Why Don’t Drug Labels Make the Actual Harms and Benefits Clear?

By Jacob Molyneux, blog editor/senior editor

How can we know if a drug really works? Gary Schwitzer, publisher of HealthNewsReview.org (an incisive Website that grades the quality of health news reporting) addresses this question on his blog this week by drawing attention to a recent perspective piece published in the New England Journal of Medicine (NEJM). It’s called “Lost in Transmission — FDA Drug Information That Never Reaches Clinicians” and it states the problem clearly:

The 2009 federal stimulus package included $1.1 billion to support comparative-effectiveness research about medical treatments. No money has been allocated — and relatively little would be needed — to disseminate existing but practically inaccessible information about the benefits and harms of prescription drugs. Much critical information that the Food and Drug Administration (FDA) has at the time of approval may fail to make its way into the drug label and relevant journal articles.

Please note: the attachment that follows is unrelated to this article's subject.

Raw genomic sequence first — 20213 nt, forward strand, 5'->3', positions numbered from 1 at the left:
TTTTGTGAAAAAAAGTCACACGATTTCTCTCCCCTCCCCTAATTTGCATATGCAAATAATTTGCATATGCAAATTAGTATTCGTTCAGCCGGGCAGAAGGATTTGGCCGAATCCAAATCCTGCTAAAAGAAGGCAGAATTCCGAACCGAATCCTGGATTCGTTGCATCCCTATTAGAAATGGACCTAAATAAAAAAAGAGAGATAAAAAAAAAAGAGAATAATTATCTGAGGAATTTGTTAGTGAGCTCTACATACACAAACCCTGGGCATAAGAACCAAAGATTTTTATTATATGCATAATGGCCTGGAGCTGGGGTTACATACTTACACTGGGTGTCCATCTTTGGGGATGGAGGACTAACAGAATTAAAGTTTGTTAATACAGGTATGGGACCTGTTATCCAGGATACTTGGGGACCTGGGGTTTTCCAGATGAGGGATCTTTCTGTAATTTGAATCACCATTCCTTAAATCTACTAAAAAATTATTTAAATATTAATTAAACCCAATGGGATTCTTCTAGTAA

The most direct way that the FDA communicates the prescribing information that clinicians need is through the drug label. Labels, the package inserts that come with medications, are reprinted in the Physicians’ Desk Reference and excerpted in electronic references. To ensure that labels do not exaggerate benefits or play down harms, Congress might have required that the FDA or another disinterested party write them. But it did not. Drug labels are written by drug companies, then negotiated and approved by the FDA.

One example given in the NEJM article is the sleeping pill Lunesta:

Clinicians who are interested in (Lunesta’s) efficacy cannot find efficacy information in […]